Horizontal equity in the Australian healthcare system : exploring the unknowns and updating the knowns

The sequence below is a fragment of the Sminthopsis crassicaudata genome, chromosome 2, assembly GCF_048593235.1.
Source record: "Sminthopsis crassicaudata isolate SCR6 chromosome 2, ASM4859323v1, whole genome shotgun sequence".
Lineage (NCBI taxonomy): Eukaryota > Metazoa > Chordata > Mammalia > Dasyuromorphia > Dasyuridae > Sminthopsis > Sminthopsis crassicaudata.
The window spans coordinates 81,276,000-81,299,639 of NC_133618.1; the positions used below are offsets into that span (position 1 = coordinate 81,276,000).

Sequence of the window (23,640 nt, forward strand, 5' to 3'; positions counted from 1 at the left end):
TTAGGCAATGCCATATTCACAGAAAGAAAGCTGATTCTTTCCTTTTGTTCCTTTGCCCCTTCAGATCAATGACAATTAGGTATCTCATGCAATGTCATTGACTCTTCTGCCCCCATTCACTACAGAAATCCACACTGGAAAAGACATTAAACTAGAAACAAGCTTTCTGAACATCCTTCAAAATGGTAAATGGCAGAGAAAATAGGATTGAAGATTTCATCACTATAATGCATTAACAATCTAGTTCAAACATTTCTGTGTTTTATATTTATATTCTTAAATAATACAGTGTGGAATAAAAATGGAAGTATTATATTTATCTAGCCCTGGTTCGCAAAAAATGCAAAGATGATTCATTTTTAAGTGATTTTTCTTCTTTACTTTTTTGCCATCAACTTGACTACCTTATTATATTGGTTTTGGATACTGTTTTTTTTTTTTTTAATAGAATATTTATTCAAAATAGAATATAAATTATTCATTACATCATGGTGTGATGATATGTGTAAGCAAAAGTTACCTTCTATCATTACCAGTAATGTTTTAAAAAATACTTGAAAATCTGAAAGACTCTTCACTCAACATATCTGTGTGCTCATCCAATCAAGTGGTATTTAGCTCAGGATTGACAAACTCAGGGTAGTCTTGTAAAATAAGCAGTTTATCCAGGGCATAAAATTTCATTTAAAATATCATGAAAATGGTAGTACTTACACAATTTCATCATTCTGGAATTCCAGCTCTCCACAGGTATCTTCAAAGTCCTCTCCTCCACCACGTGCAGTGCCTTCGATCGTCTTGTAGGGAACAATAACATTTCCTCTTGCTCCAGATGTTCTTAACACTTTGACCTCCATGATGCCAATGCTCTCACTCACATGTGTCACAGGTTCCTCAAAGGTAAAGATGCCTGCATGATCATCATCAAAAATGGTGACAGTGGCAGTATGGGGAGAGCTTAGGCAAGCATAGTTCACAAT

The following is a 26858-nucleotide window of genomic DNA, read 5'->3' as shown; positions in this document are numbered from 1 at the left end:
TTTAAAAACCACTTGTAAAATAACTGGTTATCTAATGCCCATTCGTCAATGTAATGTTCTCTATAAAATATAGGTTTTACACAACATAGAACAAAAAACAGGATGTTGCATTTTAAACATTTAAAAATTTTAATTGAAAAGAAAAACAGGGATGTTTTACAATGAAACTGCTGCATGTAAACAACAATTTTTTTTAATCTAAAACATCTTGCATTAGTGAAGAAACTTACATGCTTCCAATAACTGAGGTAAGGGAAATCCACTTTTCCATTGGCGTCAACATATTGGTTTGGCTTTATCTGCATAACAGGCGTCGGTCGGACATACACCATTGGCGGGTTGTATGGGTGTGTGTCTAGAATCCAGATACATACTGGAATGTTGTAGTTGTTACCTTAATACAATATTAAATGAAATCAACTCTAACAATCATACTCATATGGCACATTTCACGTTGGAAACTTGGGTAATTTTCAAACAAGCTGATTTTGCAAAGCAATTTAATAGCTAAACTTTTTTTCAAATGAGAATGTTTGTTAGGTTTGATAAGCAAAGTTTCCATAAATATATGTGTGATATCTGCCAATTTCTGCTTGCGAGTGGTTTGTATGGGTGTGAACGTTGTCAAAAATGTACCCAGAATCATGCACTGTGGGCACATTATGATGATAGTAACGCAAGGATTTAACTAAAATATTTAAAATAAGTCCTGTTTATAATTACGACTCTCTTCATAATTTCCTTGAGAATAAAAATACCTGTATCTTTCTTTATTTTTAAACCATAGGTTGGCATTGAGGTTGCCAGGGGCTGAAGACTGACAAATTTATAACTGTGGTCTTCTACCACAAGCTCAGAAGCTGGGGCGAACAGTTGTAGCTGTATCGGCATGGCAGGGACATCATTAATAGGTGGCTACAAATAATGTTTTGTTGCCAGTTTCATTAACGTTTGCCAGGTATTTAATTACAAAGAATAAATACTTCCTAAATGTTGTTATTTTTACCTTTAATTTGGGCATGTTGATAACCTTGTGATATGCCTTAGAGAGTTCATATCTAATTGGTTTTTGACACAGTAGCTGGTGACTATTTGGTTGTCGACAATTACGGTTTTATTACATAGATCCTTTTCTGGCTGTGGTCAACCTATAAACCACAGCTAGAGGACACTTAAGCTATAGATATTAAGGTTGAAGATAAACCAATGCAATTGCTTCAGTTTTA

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Australia has a tax-funded universal health insurance system known as Medicare, which aims to ensure universal and equitable use of healthcare services. This thesis assesses the fairness of the Australian healthcare system in delivering healthcare services during the period of encouraging greater private healthcare financing. This thesis first measures the degree of horizontal inequity (unequal care for equal need) in eight indicators of healthcare use between 2011-12 and 2014-15. Secondly, it examines inequity in GP and specialist visit by making a distinction between the probability of visit and the conditional visit. Thirdly, this thesis investigates how co-payment is related to area-level socioeconomic inequality in Medicare-funded specialist care by using national administrative data. Finally, it measures and explains inequity in use of healthcare services within the non-remote Indigenous Australians. The overall finding is that there was pro-rich inequity in use of out-of-hospital services while the utilisation of hospital-related services was almost equitable. There was a small degree of pro-rich inequity in the probability of GP visits, but significant pro-poor inequity in conditional visits to GP. On the contrary, there was considerable inequity in the probability of visiting a specialist favouring richer people. The distribution of conditional visits for this care was almost equitable, but it appears to be pro-rich when higher users were excluded from the analysis. Income, private health insurance, and education significantly accounted for pro-rich inequity while the contribution of concession card to inequity was pro-poor. The analysis of Medicare Benefit Schedule (MBS) data shows that inequality in specialist services was favourable to the individuals living in socioeconomically advantaged areas. Most importantly, this inequality was higher for visits with co-payment while there was almost no inequality in visits without co-payment. Finally, there was no evidence of inequity in the utilisation of GP services and inpatient admission within the Indigenous Australians. However, wealthier Indigenous Australians were higher users of specialist services than their poorer counterparts despite having similar levels of need. Pro-rich inequity in specialist services suggests the need for policy discussions to reform Medicare safety net arrangements so that poorer people have a chance to access larger benefits. Policy reforms should ensure that Medicare serves financially vulnerable and sicker people equitably.
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